I have had a regular meditation practice for about 15 years. Currently I am in love with my daily meditation practice and I find it serves every area of my life from decision making to stress reduction to navigating conflict to cultivating my sexual energy. In the beginning however, meditation was often a struggle.
In my early days as a spiritual seeker I sought meditation to connect with something greater and to understand the mysteries of life as a human and, particularly, the more painful mysteries. I became a spiritual seeker when being a practical and fearful atheist stopped holding up at the sudden death of my first love and dear friend. So I sought answers.
For most of my time with meditation I have overcomplicated it by expecting an overwhelming expulsion into the vastness of unity with all that is and ever was. I believed when I entered this place I would finally experience the fruits of my labor of sitting in stillness–or at least trying to. This single mystical moment when all would be revealed to me became my drishti, my focal point, and provided me with a very goal-oriented and invariably disappointing meditation practice. I’ve spent countless hours in dutiful and rigid concentration waiting for my third eye to blow open and reveal the magical universe. I’ve repeated hundreds of different mantras thousands of times that were “given” to me by various gurus who proclaimed to have the pathway to view a glimpse of this enlightened kingdom of consciousness. Ultimately my meditation practice came down to two things 1) I was reaching for something beyond, or outside of, myself and 2) meditation was something that I was doing.
What I have come to understand is that meditation is the opposite of these things. The way in which I was trying to meditate was antithetical to meditation and the things I desired to experience. Meditation in essence is the state of being. It is surrendering and letting go of the state of doing. For Americans, sitting back and allowing things to unfold is a powerful practice in and of itself. Meditation comes down to the act of mindfully placing one’s attention and then being there as best you can. Attention can rest on breath, sound, mantra, within the body or on the very thoughts themselves. I have found going deeper within myself, rather than seeking to get beyond myself, incredibly rewarding. All of the great answers I was seeking though connection to universal consciousness are all dancing within me and all I need to do is open my inner ear to receive their messages.
I have read and heard far too many extravagant descriptions of what happens in meditation. Colors and light and communion with god in a vast and open plane. When I wasn’t constantly seeing these things, I felt like a failure. When indeed, I realized that these moments happen all of the time. In fact, I think everyone feels these sacred experiences at least once in a while as we engage in mundane life. Haven’t you felt a second of exquisite delight, expansiveness, holiness or heart opening when you fully see and connect with your child, your pet, a friend, or a stranger, when you commune with a lover or with nature, during a delicious meal or through athletic endurance or embodied self expression, at sunrise, sunset or in the dark quiet in the middle of night? Meditation is a vehicle to help us fine tune our awareness and begin to expand these magical moments.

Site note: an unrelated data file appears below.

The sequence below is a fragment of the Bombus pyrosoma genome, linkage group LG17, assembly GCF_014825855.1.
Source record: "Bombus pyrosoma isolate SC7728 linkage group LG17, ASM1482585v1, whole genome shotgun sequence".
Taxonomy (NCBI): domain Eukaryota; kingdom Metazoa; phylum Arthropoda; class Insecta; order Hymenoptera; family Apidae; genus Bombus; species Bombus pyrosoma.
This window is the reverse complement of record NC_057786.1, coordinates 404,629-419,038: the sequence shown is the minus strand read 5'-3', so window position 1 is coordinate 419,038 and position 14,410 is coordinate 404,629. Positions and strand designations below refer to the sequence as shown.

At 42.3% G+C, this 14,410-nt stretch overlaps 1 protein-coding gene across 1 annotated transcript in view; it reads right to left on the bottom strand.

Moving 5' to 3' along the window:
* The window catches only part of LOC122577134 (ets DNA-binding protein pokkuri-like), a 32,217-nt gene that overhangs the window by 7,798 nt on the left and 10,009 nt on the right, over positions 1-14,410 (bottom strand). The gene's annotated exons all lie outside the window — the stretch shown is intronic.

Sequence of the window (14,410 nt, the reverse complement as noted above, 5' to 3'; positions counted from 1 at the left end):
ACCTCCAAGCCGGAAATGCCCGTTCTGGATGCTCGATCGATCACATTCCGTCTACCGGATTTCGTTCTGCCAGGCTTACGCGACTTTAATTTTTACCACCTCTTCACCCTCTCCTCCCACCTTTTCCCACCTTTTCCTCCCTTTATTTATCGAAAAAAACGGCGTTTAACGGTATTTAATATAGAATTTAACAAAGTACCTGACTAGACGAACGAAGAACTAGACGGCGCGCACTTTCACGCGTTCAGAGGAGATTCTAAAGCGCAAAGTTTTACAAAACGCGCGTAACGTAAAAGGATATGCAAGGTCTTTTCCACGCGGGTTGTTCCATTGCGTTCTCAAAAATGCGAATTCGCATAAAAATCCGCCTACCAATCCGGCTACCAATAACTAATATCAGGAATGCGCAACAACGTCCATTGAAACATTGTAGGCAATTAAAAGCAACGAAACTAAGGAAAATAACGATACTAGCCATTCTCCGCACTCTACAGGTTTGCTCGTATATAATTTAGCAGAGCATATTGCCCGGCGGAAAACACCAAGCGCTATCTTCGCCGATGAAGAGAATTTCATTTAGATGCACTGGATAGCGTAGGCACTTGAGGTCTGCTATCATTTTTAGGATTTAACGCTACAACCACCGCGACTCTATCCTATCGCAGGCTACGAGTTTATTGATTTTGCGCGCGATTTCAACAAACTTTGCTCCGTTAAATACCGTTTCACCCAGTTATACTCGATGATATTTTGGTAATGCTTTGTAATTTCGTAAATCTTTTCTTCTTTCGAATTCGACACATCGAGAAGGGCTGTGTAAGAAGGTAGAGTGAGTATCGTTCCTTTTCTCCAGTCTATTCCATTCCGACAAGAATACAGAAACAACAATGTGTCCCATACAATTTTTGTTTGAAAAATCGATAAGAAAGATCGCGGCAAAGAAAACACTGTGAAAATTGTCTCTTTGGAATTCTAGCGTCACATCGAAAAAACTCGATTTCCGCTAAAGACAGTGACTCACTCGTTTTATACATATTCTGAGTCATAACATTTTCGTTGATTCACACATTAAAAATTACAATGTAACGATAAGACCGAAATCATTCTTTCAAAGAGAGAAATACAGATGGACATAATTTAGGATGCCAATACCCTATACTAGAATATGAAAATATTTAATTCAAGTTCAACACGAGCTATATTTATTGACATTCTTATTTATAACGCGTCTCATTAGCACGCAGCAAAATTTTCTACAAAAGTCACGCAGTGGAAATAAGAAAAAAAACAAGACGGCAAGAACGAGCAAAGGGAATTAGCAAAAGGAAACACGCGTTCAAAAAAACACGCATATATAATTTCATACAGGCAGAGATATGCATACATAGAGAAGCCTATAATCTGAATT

Indeed, we can experience expansiveness and great insight in simple seated meditation as well. There may even be flickering lights and colors sometimes. The thing is there’s generally many other things happening during meditation like the to do list, the sounds of the cars outside, your cramping foot, remnants of that conversation that pissed you off and the list goes on. Meditation is not about escaping our thoughts, it’s about accepting life as is and embracing our tendencies. Meditation is an opportunity to be in the role of the witness to all that is happening for us and to consciously choose where to guide attention.
Meditation can happen when you’re sitting quietly, practicing yoga, walking, in a traffic jam, giving birth or making love. Try infusing any activity, or non-activity, with a conscious placement of your attention by setting an intention. For example:
I’m going to see how full and delicious I can make my next 10 breaths.
I’m going to focus my awareness on my genitals and feel every sensation possible as I touch myself. (Yoga for sex!).
I’m going to close my eyes and be with all of the emotions I am feeling.
Then, as you place your attention, become aware of what comes up to distract you from this place. You don’t have to do anything but gently guide your attention back to your intention. Lovingly watch your habits, tendencies and resistance.
As we practice meditation over time, the excess noise starts to fade more into the background and moments of serenity and clarity become more abundant. There is ample scientific evidence that meditation reduces stress and heals dis-ease in the body. Mindfulness practice is a key component to sexual wellness and developing great communication skills in relationship. Go ahead, dive inward and leave your agenda at the door.
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